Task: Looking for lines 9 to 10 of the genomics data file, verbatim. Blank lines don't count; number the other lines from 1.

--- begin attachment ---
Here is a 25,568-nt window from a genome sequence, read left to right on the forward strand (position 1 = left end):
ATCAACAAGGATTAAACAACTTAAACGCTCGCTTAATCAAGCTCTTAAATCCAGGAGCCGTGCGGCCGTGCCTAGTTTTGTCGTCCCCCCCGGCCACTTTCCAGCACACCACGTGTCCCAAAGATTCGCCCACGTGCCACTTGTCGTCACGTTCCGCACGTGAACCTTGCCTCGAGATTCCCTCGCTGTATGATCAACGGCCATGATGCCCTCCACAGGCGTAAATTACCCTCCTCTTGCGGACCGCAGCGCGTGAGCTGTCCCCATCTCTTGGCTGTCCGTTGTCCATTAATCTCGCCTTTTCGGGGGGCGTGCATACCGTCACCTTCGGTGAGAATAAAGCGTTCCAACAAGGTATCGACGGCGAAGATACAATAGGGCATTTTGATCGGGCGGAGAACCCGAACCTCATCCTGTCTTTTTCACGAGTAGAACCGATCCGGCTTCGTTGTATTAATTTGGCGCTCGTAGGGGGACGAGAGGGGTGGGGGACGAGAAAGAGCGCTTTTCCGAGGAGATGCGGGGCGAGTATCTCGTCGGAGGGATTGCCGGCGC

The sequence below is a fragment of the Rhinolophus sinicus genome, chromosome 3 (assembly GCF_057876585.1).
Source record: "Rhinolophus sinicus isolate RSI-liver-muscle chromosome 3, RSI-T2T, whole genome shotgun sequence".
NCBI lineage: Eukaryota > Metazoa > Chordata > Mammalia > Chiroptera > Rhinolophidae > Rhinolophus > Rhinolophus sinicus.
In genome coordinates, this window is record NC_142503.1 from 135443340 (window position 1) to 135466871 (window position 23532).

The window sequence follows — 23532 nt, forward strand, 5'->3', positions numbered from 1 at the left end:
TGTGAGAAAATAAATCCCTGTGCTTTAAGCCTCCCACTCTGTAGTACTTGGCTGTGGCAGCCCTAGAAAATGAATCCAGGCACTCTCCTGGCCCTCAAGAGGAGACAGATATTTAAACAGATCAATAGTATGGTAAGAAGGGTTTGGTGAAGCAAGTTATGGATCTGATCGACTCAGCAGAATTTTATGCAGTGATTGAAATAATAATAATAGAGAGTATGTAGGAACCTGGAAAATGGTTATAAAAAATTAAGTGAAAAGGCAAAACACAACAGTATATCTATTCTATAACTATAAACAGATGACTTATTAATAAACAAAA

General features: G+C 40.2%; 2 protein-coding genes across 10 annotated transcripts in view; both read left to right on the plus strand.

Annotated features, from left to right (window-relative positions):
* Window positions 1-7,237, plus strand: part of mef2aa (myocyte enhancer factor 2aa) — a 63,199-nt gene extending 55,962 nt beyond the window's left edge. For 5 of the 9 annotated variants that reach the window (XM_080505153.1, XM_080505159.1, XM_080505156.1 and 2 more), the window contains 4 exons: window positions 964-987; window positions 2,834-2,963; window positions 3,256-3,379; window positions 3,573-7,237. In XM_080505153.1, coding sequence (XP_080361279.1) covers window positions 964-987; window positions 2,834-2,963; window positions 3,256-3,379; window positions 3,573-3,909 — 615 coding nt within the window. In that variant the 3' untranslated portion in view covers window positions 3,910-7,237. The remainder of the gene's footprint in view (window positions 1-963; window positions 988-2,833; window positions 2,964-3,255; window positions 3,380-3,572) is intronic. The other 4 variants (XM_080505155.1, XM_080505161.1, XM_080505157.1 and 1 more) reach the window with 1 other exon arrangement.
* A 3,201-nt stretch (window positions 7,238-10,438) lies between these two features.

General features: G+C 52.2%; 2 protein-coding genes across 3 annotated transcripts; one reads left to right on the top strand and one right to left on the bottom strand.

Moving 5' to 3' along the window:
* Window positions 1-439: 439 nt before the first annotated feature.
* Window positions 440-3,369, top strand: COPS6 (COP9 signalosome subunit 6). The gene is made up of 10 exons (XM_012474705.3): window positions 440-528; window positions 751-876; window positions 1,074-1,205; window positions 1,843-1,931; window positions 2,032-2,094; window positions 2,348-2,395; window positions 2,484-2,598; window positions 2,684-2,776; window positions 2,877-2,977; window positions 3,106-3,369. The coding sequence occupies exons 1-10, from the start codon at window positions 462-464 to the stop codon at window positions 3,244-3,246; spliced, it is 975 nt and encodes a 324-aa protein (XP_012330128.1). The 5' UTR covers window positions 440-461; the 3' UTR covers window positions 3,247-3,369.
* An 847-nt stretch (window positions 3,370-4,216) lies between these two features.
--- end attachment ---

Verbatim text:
General features: G+C 40.2%; 2 protein-coding genes across 10 annotated transcripts in view; both read left to right on the plus strand.

Annotated features, from left to right (window-relative positions):